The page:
found was a far different landscape of female anger. Because females
are expected to be caretakers in our society, the challenge of negotiating
the impulse to anger and the obligation to sacrifice one's needs
for others is significant. In my interviews, girls told me that
expressing anger would result in the loss of their relationships
with others. The prospect of solitude terrified them, and it was,
moreover, a major violation of their caretaking roles. "Nice"
girls, they told me, have lots of friends. They don't get in fights.
As a result, much of girls' aggressive behavior goes underground.
The fear of confrontation makes anger a circular issue that increases
the scope of the conflict and causes girls to use relationships
with each other as weapons against each other. Although the weak
will more often be preyed upon, relational aggression targeting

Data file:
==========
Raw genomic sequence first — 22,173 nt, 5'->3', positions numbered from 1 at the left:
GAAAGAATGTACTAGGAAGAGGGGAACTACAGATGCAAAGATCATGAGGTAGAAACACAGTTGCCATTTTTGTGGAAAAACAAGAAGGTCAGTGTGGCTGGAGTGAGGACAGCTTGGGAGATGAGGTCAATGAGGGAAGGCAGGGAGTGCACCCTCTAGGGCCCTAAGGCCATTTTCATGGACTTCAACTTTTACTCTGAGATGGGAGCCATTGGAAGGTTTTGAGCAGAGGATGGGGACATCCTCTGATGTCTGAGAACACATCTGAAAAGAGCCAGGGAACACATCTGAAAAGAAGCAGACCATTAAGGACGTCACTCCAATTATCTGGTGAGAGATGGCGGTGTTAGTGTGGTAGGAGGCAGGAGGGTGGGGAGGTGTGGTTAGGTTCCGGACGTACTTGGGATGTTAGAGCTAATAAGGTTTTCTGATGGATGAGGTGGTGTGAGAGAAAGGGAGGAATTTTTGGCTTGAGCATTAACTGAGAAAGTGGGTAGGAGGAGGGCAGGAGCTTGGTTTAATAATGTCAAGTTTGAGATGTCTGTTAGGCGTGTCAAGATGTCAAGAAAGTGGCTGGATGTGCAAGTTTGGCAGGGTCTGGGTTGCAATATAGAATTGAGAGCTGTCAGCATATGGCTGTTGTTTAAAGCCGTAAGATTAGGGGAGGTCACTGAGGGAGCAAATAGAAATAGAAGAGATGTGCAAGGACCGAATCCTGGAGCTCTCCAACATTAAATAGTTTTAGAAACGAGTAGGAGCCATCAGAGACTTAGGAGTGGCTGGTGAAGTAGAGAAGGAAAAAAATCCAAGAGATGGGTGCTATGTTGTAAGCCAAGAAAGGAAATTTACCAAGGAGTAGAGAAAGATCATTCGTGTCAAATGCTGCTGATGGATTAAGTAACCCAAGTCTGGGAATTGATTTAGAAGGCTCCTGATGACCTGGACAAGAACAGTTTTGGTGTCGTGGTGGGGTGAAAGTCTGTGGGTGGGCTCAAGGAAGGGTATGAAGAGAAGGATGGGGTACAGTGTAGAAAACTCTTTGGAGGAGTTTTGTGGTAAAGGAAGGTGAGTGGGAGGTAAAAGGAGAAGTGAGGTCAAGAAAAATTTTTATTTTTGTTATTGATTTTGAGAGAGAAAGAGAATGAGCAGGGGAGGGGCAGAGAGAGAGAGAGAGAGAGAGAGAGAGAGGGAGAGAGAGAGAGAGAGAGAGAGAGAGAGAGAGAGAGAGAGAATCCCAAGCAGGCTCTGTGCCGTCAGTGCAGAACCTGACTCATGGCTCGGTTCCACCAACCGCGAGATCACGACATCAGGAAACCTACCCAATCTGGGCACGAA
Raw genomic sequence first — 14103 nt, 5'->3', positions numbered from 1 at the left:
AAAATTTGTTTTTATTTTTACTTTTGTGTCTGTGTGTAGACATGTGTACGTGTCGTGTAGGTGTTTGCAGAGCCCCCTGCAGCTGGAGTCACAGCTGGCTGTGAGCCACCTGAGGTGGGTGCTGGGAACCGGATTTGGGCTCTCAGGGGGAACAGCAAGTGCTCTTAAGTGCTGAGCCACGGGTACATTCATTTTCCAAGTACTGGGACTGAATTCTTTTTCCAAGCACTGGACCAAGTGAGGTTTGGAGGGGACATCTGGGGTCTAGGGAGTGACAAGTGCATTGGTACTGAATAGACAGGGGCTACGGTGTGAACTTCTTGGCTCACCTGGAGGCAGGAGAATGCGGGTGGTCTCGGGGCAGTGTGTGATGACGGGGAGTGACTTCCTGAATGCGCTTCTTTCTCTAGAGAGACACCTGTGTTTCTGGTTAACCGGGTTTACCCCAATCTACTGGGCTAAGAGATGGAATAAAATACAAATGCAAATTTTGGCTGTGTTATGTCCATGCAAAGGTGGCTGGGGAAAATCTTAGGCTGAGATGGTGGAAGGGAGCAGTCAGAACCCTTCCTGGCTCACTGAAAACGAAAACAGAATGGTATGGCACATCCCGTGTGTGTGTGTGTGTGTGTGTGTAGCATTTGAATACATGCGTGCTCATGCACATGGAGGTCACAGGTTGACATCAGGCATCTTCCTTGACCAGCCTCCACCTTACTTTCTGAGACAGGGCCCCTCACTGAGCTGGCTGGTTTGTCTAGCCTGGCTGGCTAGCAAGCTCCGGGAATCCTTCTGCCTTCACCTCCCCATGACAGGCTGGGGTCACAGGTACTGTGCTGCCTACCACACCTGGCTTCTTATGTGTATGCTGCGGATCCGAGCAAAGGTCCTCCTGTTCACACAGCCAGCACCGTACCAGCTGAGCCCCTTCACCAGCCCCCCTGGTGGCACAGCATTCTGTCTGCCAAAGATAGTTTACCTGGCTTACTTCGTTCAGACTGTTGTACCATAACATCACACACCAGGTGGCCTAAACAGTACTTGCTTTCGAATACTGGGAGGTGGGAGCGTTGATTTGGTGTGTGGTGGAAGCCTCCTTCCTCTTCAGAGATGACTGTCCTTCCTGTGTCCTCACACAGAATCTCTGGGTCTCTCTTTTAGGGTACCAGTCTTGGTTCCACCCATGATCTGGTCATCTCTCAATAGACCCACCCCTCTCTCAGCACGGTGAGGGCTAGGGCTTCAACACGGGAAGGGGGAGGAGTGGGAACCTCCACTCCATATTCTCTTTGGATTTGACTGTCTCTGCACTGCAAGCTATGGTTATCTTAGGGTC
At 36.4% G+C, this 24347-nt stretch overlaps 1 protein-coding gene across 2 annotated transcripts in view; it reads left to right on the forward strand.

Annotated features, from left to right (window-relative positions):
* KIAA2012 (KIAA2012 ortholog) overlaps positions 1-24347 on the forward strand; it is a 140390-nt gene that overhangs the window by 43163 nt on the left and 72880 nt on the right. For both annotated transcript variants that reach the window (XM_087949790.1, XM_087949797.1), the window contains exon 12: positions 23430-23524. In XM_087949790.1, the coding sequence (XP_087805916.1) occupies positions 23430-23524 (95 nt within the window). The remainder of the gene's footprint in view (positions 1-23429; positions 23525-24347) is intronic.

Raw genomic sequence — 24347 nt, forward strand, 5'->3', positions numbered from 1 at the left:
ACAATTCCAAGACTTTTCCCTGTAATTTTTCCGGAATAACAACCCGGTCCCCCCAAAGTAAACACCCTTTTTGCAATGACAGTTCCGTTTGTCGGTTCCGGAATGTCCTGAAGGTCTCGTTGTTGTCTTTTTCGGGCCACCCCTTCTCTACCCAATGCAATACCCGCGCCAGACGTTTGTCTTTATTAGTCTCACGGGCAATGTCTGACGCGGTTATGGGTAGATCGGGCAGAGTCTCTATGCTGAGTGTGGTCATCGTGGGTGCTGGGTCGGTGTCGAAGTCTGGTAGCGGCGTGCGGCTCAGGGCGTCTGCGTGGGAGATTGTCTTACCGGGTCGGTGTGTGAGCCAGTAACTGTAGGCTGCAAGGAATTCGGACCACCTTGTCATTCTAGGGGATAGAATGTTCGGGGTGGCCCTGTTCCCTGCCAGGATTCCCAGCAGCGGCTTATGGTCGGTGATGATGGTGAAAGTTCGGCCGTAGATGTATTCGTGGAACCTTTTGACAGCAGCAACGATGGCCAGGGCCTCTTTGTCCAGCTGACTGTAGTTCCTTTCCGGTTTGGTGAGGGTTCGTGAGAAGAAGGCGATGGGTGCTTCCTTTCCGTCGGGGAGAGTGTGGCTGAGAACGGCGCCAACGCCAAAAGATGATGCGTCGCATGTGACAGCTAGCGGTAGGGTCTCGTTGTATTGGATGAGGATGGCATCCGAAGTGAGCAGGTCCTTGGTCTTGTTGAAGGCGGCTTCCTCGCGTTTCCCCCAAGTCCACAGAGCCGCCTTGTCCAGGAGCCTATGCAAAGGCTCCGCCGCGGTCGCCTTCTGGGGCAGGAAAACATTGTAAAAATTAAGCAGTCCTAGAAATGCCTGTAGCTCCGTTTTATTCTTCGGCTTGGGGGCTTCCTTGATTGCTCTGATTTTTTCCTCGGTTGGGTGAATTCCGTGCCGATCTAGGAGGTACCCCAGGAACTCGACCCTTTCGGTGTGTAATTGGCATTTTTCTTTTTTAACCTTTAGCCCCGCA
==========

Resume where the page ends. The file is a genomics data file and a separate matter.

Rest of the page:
has less to do with an external characteristic than with a conflict
that has not been addressed directly and openly.
Q: Is there
some advice for parents and girls on how to deal with this type
of relational aggression? That is, advice which doesn't simply advise
a girl to "ignore it," and that helps a parent approach
a teacher who may not believe that another child can be "manipulative,
competitive, and underhanded?"
A: Actually, I think it's a real
mistake to tell a girl to ignore what's happening to her. Girls
can't ignore it. When a girl is being targeted, it is pretty much
the only thing she can think about. After I interviewed each girl,
I asked her what she wished her mom or dad would have done to make
her life easier. Overwhelmingly, the girls said they wished their
parents had not trivialized their pain. Don't tell me that it will
pass; that it's a phase; that she's "just jealous;" that